related topics
{church, century, christian}
{theory, work, human}
{government, party, election}
{line, north, south}
{math, energy, light}
{group, member, jewish}

Monophysitism (from the Greek monos meaning 'one, alone' and physis meaning 'nature'), or Monophysiticism, is the Christological position that Christ has only one nature, his humanity being absorbed by his Deity, as opposed to the Chalcedonian position which holds that Christ maintains two natures, one divine and one human. As monophysitism is contrary to the orthodox Chalcedonian Creed it has always been considered heretical by the Western Church and most of the Eastern Church. A brief definition of Monophysitist Christology can be given as: "Jesus Christ, who is identical with the Son, is one person and one hypostas in one nature: divine-human."[1]

Monophysitism and its antithesis, Nestorianism, were both hotly disputed and divisive competing tenets in the maturing Christian traditions during the first half of the fifth century; during the tumultuous last decades of the Western Empire, and marked by the political shift in all things to a center of gravity then located in the Eastern Roman Empire, and particularly in Syria, the Levant, and Anatolia, where Monophysitism was popular among the people.

There are two major doctrines that can indisputably be called Monophysite (pronounced /məˈnɒfɨsaɪt/):

  • Eutychianism holds that the human and divine natures of Christ were fused into one new single (mono) nature: His human nature was "dissolved like a drop of honey in the sea".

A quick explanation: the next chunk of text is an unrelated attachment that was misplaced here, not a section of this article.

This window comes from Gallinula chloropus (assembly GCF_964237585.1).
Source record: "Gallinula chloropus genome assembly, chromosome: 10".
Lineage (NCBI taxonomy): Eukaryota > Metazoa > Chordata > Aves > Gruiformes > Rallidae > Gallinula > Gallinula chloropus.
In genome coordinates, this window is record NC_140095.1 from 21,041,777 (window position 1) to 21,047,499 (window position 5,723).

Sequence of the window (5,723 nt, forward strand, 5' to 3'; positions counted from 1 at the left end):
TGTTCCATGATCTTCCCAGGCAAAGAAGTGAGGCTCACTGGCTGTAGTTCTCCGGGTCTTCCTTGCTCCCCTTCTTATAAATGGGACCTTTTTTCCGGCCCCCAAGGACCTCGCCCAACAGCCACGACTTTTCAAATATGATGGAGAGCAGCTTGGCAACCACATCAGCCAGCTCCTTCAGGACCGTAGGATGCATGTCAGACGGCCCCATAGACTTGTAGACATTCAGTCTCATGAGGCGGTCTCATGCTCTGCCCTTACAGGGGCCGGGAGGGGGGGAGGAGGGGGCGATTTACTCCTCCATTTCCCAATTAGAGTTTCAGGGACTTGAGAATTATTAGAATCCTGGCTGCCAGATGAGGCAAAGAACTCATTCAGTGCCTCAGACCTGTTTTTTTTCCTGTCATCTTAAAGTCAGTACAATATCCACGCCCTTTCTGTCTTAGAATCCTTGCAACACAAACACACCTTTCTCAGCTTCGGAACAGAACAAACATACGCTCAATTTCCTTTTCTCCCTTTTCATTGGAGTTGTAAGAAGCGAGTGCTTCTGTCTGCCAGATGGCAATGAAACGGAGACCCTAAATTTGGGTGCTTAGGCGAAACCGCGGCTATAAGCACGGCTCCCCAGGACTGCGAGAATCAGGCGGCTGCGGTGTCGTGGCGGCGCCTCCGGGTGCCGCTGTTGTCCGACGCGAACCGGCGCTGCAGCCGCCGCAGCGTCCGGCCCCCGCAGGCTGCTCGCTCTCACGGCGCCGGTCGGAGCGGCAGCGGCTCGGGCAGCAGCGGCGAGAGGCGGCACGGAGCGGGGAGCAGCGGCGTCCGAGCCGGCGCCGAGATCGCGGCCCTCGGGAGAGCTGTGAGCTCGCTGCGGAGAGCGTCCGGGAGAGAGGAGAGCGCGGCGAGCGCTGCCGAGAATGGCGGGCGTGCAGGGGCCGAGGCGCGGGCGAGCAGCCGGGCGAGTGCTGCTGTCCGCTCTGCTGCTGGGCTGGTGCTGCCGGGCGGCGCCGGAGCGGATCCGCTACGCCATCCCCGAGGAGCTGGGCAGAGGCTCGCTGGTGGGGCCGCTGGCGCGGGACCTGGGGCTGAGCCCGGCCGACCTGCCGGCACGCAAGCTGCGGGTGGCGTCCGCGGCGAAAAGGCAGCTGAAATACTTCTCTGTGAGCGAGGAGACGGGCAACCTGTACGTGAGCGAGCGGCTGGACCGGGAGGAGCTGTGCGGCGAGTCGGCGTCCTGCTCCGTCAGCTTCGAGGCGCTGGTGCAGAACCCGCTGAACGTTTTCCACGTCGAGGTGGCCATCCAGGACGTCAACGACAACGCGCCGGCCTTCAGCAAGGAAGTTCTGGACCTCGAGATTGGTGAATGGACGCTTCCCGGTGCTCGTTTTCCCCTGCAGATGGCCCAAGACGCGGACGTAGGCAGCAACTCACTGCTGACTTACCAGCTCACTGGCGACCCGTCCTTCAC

• Apollinarism or Apollinarianism holds that Christ had a human body and human "living principle" but that the Divine Logos had taken the place of the nous, or "thinking principle", analogous but not identical to what might be called a mind in the present day.

After Nestorianism, taught by Nestorius, Archbishop of Constantinople, was rejected at the First Council of Ephesus, Eutyches, an archimandrite at Constantinople, emerged with diametrically opposite views. Eutyches' energy and imprudence with which he asserted his opinions brought him the accusation of heresy in 448, leading to his excommunication. In 449, at the controversial Second Council of Ephesus Eutyches was reinstated and his chief opponents Eusebius, Domnus and Flavian, deposed. Monophysitism and Eutyches were again rejected at the Council of Chalcedon in 451.

Monophysitism's theological point of view is also rejected by the Oriental Orthodox Churches, but was widely accepted in Syria, Egypt and the Levant, leading to many tensions in the Coptic period of the Byzantine Empire.[citation needed]

Later, Monothelitism was developed as an attempt to bridge the gap between the Monophysite and the Chalcedonian position, but it too was rejected by the members of the Chalcedonian synod, despite at times having the support of the Byzantine emperors and once escaping the condemnation of a Pope of Rome, Honorius I. Some are of the opinion that Monothelitism was at one time held by the Maronites, but the Maronite community, for the most part, dispute this, stating that they have never been out of communion with the Catholic Church.

Full article ▸

related documents
Étienne-Louis Boullée
Leonard Bacon
Reformed churches
Hieronymus Bosch
Orientalium Ecclesiarum
Cathedral of Santa Eulalia
Blackfriars, Oxford
Pope Dionysius
Andrew Bobola
Council of Constance
Château de Langeais
Sienese School
Isidore of Seville
George Gilbert Scott
Pope Zephyrinus
Peggy Guggenheim Collection
Johann Stumpf (writer)
St Benet's Abbey
Bartolomeo Ammanati